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There comes a moment in the life of every new technology when a light turns on and the mainstream finally accepts it. This moment may have finally come for cryptocurrencies with the opening of the LedgerX clearing and trading platform.

LedgerX received approval last July from the Commodity Futures Trading Commission and offers a variety of cryptocurrency derivatives. About twenty institutional investors — an assortment of hedge funds, investment banks, and other financial entities — have been participating at the exchange, trading bitcoin forward contracts and options.

So far, trading at LedgerX has been light, with only 176 trades executing during the week of October 16-20, with a notational value of around a million dollars. But this still gives cryptocurrency supporters hope that one day soon financial institutions will be trading bitcoins and other cryptocurrencies in large numbers, both for their own accounts and for their customers.

Why? Because LedgerX opens the possibility that cryptocurrency trading will become more liquid and stable. Trading of cryptocurrencies by financial institutions have been held back by the lack of a clearing mechanism, as well as by liquidity problems at the unregulated exchanges, caused by their unorthodox settlement, security, and compliance policies. LedgerX solves all these issues.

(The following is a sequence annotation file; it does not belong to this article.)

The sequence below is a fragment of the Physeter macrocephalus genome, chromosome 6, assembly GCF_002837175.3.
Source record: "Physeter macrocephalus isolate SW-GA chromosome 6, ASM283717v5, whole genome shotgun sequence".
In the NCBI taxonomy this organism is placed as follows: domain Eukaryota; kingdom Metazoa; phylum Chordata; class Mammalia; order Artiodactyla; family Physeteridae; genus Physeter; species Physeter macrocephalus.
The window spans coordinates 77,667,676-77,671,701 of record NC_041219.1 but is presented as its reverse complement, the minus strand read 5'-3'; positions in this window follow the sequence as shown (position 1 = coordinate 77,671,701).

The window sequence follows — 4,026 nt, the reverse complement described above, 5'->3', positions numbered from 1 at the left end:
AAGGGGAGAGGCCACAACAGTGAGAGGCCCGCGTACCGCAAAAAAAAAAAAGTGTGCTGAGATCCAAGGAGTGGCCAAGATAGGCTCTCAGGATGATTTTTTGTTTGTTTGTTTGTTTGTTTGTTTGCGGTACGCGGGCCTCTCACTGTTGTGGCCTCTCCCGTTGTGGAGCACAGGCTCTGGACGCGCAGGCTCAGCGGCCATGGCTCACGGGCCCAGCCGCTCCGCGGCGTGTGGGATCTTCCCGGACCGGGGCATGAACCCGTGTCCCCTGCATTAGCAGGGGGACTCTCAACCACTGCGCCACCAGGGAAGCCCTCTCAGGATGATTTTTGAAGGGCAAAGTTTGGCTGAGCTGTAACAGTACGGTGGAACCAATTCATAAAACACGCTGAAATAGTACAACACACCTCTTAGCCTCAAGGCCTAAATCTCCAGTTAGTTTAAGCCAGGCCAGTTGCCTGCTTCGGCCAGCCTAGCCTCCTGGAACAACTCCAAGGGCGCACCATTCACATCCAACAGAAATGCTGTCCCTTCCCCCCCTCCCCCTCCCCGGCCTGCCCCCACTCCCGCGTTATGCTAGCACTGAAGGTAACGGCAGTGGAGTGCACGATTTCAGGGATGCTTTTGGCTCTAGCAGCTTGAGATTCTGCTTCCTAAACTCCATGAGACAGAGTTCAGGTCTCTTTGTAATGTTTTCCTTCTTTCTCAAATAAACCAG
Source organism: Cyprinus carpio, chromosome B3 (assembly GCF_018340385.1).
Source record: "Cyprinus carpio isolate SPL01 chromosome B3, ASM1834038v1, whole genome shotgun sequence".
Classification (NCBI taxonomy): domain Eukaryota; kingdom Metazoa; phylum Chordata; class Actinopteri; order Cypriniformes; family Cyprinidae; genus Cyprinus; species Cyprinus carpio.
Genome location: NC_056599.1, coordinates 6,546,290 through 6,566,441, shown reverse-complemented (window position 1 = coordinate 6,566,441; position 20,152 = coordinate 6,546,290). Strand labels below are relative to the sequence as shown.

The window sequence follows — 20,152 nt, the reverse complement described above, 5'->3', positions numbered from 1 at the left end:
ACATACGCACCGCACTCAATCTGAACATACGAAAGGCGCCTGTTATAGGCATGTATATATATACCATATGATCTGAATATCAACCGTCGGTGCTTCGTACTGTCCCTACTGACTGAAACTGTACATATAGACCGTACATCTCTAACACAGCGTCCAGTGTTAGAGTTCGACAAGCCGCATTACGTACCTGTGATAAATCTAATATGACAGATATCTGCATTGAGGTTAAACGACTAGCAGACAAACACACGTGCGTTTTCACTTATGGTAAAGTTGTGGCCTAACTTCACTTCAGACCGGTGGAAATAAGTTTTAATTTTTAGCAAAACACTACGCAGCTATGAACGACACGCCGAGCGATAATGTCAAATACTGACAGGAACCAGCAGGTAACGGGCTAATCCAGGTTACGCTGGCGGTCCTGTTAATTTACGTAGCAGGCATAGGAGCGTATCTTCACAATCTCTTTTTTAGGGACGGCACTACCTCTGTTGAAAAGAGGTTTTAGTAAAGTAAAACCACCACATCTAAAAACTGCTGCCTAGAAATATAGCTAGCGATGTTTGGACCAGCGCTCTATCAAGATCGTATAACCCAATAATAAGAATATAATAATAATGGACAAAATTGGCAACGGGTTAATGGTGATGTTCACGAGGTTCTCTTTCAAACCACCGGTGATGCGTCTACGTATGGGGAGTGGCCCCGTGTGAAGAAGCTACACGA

Even more encouraging, LedgerX isn’t the only platform out there or on the horizon. Four other companies are either offering or will be offering institutional trading of cryptocurrencies, including Coinbase, DRW, BitGo, and the Cboe Options Exchange. Cboe will even offer index trading, eliminating the need to buy actual cryptocurrency.

These companies and their platforms will make it easier for financial institutions to trade cryptocurrencies, which could lead to more passive investment in them, and higher and more stable prices. They can also attract investors seeking to gain from the volatilities of the market.

A good gauge of how accepted cryptocurrencies are in the mainstream is the GBTC, which is an open-end unit investment trust that owns only bitcoins. Before October, this year it had been trading at a premium of 60 to 120 percent above the value of the currency it holds, which represents the value of owning a regulated financial product with traditional clearing and settlement policies. This month, though, the premium has plummeted to 25%. A zero premium is well within sight, and would signify true acceptance of cryptocurrencies by the mainstream financial community.

As trading increases in the coming months at LedgerX and at other platforms, we’ll see if cryptocurrencies fulfill their promise of mainstream acceptance. But cryptocurrency believers should feel good about their chances.